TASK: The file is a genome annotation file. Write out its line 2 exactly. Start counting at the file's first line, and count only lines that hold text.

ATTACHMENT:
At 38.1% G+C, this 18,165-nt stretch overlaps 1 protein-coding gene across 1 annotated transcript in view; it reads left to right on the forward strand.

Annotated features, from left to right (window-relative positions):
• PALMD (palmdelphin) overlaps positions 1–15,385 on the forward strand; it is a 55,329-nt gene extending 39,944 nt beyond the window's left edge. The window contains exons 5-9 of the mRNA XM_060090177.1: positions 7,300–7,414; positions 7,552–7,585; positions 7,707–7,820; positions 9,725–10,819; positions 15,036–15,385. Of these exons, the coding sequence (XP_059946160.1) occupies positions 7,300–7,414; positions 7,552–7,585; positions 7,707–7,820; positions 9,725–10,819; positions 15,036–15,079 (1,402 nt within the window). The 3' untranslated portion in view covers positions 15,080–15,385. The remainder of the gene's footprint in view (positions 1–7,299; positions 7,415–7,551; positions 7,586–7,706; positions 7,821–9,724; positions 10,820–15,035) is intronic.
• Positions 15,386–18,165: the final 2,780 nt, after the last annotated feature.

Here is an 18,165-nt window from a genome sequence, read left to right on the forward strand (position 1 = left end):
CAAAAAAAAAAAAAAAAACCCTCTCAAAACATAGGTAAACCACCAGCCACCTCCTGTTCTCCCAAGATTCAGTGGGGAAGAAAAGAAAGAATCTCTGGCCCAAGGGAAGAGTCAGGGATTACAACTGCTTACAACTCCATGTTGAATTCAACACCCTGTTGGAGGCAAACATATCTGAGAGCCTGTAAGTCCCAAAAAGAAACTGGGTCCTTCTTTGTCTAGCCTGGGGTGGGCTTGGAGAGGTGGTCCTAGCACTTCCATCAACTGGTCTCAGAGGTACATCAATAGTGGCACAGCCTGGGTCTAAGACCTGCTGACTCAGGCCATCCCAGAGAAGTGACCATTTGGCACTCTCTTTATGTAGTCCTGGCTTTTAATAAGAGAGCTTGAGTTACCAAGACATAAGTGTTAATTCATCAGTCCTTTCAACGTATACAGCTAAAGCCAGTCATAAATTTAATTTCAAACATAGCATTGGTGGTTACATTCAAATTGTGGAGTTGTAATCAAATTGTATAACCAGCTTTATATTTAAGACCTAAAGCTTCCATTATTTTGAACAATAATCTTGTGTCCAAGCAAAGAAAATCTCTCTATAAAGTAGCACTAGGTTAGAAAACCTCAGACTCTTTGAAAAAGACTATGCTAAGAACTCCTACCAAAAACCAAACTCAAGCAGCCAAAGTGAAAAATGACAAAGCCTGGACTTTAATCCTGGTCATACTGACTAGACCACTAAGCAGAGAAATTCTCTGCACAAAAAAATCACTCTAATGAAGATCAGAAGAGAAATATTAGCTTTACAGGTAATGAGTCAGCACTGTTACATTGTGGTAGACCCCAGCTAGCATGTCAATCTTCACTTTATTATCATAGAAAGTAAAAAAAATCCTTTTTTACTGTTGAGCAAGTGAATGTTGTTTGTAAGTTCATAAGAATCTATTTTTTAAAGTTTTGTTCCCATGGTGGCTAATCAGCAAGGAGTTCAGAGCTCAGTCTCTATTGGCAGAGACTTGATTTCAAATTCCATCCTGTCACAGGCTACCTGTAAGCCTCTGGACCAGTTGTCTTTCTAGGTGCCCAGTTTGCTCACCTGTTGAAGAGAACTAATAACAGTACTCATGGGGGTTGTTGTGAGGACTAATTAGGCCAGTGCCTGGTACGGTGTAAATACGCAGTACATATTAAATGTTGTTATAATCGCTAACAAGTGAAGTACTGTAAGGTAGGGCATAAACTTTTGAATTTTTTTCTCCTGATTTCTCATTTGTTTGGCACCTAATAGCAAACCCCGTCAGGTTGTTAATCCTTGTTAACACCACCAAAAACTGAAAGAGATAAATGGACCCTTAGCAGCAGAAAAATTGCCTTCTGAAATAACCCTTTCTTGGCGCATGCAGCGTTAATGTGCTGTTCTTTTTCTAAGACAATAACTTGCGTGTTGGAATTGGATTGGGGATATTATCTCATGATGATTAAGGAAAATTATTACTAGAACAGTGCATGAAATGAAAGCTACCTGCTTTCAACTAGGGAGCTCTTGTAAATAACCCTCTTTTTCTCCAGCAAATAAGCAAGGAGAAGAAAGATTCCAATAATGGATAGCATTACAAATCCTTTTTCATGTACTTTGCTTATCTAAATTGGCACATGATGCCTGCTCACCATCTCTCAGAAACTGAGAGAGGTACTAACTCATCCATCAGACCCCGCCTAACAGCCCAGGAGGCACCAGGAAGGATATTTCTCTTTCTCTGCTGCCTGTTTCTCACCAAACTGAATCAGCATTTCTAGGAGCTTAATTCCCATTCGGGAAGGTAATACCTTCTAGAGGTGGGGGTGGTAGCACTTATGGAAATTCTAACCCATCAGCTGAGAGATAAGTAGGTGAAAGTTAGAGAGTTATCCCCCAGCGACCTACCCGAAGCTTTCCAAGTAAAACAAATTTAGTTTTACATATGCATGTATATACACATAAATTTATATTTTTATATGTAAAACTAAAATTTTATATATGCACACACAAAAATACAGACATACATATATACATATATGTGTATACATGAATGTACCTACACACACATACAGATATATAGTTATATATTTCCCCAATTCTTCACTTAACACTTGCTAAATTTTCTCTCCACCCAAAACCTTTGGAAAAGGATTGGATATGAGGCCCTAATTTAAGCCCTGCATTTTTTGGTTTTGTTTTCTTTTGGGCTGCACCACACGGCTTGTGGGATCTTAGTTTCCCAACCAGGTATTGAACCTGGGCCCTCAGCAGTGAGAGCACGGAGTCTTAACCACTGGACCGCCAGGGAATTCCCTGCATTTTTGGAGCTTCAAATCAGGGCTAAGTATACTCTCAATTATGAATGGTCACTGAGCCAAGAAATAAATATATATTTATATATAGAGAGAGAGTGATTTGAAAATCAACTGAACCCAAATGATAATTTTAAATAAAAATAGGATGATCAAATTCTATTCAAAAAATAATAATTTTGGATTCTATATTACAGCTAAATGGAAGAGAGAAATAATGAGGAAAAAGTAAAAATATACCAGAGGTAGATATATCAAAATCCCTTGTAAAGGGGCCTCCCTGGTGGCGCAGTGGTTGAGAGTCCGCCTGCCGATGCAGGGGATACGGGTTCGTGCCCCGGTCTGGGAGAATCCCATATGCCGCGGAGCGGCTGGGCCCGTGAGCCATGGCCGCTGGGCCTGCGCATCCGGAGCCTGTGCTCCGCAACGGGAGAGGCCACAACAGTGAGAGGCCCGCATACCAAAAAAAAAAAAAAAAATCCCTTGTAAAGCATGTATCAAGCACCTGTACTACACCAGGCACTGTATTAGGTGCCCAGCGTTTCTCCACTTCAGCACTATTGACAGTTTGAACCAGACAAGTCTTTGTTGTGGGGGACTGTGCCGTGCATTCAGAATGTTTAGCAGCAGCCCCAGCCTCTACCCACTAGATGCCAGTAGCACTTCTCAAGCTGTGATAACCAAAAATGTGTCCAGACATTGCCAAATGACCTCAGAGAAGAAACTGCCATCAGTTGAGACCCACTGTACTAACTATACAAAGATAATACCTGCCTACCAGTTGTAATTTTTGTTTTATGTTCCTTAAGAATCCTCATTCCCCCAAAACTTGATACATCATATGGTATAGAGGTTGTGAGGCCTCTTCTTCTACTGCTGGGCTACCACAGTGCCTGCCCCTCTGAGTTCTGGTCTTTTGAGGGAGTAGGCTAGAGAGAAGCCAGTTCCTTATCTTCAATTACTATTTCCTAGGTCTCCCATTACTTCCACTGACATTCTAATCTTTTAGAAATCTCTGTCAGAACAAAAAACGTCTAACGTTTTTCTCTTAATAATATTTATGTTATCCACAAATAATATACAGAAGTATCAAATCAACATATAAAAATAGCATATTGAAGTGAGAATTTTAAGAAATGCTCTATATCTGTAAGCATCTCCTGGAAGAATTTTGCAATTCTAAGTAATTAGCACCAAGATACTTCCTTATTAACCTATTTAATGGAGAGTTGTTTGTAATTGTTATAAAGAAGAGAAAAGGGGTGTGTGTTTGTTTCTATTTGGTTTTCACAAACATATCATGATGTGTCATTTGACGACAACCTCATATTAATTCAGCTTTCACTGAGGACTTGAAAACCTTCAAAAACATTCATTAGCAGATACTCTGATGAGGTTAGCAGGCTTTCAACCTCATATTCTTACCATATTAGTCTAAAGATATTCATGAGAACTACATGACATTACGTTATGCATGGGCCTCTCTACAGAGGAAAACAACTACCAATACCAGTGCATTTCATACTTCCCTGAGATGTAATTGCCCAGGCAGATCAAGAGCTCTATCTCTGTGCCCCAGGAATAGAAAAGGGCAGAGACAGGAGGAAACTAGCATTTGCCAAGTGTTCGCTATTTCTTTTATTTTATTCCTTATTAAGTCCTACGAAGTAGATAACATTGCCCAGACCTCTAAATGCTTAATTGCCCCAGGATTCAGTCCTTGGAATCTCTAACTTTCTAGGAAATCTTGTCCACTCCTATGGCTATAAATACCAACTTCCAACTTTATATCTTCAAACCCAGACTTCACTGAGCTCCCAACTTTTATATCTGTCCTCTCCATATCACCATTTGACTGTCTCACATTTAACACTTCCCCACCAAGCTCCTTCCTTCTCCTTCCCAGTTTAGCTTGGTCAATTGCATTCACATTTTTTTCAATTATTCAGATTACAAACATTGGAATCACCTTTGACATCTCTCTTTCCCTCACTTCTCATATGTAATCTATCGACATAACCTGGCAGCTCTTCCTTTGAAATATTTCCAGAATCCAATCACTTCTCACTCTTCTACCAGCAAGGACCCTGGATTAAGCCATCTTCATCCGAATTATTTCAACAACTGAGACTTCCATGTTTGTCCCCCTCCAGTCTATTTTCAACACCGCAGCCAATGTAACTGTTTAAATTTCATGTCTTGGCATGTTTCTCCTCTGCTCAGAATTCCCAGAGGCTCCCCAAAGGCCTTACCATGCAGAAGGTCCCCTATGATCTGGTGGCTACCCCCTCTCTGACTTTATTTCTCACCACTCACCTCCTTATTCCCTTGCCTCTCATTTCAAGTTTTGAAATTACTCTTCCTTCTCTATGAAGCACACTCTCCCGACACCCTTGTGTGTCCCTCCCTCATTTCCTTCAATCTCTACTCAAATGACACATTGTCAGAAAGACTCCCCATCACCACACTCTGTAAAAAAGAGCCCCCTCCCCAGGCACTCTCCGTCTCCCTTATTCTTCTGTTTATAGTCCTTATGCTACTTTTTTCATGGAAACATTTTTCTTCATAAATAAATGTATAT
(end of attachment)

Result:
Annotated features, from left to right (window-relative positions):